Rules of connectivity between geniculate cells and simple cells in cat primary visual cortex.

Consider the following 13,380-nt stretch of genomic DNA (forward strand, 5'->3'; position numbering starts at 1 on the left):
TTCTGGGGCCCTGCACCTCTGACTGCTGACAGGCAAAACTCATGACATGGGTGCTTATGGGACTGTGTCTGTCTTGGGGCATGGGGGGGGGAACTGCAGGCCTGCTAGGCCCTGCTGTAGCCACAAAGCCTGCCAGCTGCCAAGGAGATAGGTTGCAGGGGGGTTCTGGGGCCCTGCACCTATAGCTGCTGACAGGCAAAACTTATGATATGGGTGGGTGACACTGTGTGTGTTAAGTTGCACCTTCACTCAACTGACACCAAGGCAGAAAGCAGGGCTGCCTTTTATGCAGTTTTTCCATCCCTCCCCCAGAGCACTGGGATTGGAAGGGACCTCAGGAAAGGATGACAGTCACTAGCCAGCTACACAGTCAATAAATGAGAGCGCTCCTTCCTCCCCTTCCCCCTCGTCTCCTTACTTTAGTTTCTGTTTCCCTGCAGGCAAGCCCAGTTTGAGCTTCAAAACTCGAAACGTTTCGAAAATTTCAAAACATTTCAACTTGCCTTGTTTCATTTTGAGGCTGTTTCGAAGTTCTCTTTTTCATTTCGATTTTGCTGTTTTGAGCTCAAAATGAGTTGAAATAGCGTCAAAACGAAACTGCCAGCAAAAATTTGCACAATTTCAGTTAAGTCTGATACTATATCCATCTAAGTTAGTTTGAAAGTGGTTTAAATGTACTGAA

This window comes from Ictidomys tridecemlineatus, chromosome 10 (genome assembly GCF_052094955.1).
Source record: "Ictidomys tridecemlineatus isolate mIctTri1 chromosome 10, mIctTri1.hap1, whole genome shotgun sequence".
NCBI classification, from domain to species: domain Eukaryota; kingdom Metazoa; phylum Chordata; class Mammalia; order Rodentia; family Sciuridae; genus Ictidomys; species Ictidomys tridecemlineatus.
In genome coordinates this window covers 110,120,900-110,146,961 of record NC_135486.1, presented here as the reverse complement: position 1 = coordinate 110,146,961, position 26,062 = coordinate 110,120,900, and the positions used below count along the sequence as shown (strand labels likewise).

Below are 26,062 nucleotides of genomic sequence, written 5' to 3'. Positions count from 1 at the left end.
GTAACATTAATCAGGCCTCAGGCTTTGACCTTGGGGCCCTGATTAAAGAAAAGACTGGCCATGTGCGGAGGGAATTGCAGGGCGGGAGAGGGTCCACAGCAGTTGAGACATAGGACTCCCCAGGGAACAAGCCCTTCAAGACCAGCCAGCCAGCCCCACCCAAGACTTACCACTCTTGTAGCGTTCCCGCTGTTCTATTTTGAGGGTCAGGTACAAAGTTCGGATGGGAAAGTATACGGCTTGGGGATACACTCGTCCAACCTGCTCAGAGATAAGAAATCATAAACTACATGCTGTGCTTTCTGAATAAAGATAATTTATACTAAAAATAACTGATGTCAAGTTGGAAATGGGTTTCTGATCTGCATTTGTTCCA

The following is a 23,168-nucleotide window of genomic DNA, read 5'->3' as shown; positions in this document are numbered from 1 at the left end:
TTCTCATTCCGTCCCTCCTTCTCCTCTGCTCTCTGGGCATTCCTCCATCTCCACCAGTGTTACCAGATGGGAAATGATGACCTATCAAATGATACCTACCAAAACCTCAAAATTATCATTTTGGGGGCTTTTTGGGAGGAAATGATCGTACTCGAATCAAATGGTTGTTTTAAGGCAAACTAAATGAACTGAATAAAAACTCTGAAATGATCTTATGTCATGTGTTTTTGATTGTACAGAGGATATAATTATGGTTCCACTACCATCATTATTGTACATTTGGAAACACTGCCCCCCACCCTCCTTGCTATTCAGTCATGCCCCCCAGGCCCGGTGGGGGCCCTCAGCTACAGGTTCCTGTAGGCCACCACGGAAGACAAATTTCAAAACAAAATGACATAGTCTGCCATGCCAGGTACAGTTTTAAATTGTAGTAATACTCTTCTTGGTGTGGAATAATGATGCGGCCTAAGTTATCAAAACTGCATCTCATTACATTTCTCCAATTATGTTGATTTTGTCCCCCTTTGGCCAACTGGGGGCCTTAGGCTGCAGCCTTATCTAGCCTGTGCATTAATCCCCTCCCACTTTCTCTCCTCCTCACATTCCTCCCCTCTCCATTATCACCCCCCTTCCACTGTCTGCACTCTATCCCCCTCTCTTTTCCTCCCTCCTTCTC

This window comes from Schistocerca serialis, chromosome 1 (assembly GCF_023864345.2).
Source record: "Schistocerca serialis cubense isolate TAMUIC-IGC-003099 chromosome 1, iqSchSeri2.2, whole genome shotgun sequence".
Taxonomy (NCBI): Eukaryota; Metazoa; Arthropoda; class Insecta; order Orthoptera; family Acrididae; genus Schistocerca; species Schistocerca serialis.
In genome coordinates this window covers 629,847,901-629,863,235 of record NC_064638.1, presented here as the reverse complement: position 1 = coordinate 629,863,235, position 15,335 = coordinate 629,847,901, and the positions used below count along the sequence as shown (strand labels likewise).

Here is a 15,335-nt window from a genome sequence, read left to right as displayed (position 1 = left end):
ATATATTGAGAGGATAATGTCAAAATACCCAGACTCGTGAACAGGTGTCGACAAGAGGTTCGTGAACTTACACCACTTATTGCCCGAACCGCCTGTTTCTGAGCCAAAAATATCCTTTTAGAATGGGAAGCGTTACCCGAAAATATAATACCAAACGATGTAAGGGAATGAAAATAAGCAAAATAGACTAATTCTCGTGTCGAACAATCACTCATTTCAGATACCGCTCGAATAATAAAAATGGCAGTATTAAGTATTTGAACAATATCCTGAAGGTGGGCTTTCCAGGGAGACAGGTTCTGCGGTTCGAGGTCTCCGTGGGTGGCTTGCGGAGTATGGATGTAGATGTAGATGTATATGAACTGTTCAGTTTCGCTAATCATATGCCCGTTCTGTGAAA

We constructed average histograms from responses evoked by flashing stimuli and noted previously described variations in the shape of the response profile, particularly with respect to sharpness of the peak. To express this variable, we measured the half-rise latency, which is the latency from stimulus onset required to reach half the maximum response. A short half-rise latency, which is characteristic of nonlagged cells, is associated with a brisk response and sharp peak; a long half-rise latency, characteristic of lagged cells, is associated with a sluggish response and broad peak. Nonlagged cells were readily seen; we attempted to identify cells with long latencies as lagged, but we were unable to do so unambiguously due to failure to observe lagged properties other than latency. We thus refer to these latter cells as having “lagged-like” responses to indicate that we are not certain whether these are indeed lagged cells. In addition to the histograms, we analyzed the individual response trials that were summed to create each histogram, and we used spike density analysis to estimate the initial response latency to the flashing spot for each trial. We found that lagged-like responses were associated with more variability in initial response latency than were nonlagged responses. We then employed an alignment procedure to eliminate latency variation from individual trials; that is, responses during individual trials were shifted in time as needed so that each had a latency equal to the average latency of all trials. We used these “aligned” trials to create a second, “aligned” response histogram for each cell. The alignment procedure had little effect on nonlagged responses, because these were already well aligned due to consistent response latencies amongst trials. For lagged-like responses, however, the alignment made a dramatic difference. The aligned histograms looked very much like those for nonlagged responses: the responses appeared brisk, with a sharply rising peak that was fairly high in amplitude. We thus conclude that the slow build up to a relatively low peak of firing of the lagged-like response histogram is not an accurate reflection of responses on single trials. Instead, the sluggishness of lagged-like responses inferred from average response histograms results from temporal smearing due to latency variability amongst trials. We thus conclude that there is relatively little difference in briskness between nonlagged and lagged-like responses to single stimuli.